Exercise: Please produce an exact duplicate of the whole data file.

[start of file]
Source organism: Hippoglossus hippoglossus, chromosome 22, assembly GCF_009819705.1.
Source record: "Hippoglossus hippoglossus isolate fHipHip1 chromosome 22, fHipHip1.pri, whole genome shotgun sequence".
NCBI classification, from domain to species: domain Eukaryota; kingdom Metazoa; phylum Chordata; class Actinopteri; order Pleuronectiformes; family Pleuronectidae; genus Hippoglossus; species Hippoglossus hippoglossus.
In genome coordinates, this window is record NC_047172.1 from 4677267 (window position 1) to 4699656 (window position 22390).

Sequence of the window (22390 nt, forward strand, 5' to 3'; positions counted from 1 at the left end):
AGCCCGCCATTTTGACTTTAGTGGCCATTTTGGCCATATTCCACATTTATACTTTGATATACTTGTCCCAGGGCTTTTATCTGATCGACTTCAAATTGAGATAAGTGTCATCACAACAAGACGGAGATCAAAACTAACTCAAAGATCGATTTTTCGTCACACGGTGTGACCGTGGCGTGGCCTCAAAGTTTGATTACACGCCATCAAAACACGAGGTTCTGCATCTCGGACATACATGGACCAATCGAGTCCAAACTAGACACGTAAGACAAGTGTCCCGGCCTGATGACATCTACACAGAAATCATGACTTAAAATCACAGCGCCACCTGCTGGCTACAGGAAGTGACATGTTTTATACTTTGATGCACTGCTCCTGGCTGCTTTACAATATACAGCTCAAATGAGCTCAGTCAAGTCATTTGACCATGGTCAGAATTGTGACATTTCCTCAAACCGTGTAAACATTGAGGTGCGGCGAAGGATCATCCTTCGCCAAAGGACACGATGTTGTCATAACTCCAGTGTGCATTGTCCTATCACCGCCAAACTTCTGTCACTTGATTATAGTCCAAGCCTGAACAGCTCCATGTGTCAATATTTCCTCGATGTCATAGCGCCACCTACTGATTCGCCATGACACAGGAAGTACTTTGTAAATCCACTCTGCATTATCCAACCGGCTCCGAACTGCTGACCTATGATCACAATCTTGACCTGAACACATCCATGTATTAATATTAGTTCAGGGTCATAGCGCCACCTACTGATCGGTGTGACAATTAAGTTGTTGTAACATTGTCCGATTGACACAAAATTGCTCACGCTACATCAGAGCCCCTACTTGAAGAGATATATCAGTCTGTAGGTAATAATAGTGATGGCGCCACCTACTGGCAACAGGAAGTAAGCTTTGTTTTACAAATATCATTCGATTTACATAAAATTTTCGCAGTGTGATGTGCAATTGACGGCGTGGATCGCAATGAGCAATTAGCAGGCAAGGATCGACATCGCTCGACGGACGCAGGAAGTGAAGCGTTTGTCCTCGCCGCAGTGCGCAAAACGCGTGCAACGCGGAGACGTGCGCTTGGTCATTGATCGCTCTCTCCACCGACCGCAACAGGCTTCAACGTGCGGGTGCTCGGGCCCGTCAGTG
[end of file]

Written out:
Source organism: Hippoglossus hippoglossus, chromosome 22, assembly GCF_009819705.1.
Source record: "Hippoglossus hippoglossus isolate fHipHip1 chromosome 22, fHipHip1.pri, whole genome shotgun sequence".
NCBI classification, from domain to species: domain Eukaryota; kingdom Metazoa; phylum Chordata; class Actinopteri; order Pleuronectiformes; family Pleuronectidae; genus Hippoglossus; species Hippoglossus hippoglossus.
In genome coordinates, this window is record NC_047172.1 from 4677267 (window position 1) to 4699656 (window position 22390).

Sequence of the window (22390 nt, forward strand, 5' to 3'; positions counted from 1 at the left end):
AGCCCGCCATTTTGACTTTAGTGGCCATTTTGGCCATATTCCACATTTATACTTTGATATACTTGTCCCAGGGCTTTTATCTGATCGACTTCAAATTGAGATAAGTGTCATCACAACAAGACGGAGATCAAAACTAACTCAAAGATCGATTTTTCGTCACACGGTGTGACCGTGGCGTGGCCTCAAAGTTTGATTACACGCCATCAAAACACGAGGTTCTGCATCTCGGACATACATGGACCAATCGAGTCCAAACTAGACACGTAAGACAAGTGTCCCGGCCTGATGACATCTACACAGAAATCATGACTTAAAATCACAGCGCCACCTGCTGGCTACAGGAAGTGACATGTTTTATACTTTGATGCACTGCTCCTGGCTGCTTTACAATATACAGCTCAAATGAGCTCAGTCAAGTCATTTGACCATGGTCAGAATTGTGACATTTCCTCAAACCGTGTAAACATTGAGGTGCGGCGAAGGATCATCCTTCGCCAAAGGACACGATGTTGTCATAACTCCAGTGTGCATTGTCCTATCACCGCCAAACTTCTGTCACTTGATTATAGTCCAAGCCTGAACAGCTCCATGTGTCAATATTTCCTCGATGTCATAGCGCCACCTACTGATTCGCCATGACACAGGAAGTACTTTGTAAATCCACTCTGCATTATCCAACCGGCTCCGAACTGCTGACCTATGATCACAATCTTGACCTGAACACATCCATGTATTAATATTAGTTCAGGGTCATAGCGCCACCTACTGATCGGTGTGACAATTAAGTTGTTGTAACATTGTCCGATTGACACAAAATTGCTCACGCTACATCAGAGCCCCTACTTGAAGAGATATATCAGTCTGTAGGTAATAATAGTGATGGCGCCACCTACTGGCAACAGGAAGTAAGCTTTGTTTTACAAATATCATTCGATTTACATAAAATTTTCGCAGTGTGATGTGCAATTGACGGCGTGGATCGCAATGAGCAATTAGCAGGCAAGGATCGACATCGCTCGACGGACGCAGGAAGTGAAGCGTTTGTCCTCGCCGCAGTGCGCAAAACGCGTGCAACGCGGAGACGTGCGCTTGGTCATTGATCGCTCTCTCCACCGACCGCAACAGGCTTCAACGTGCGGGTGCTCGGGCCCGTCAGTG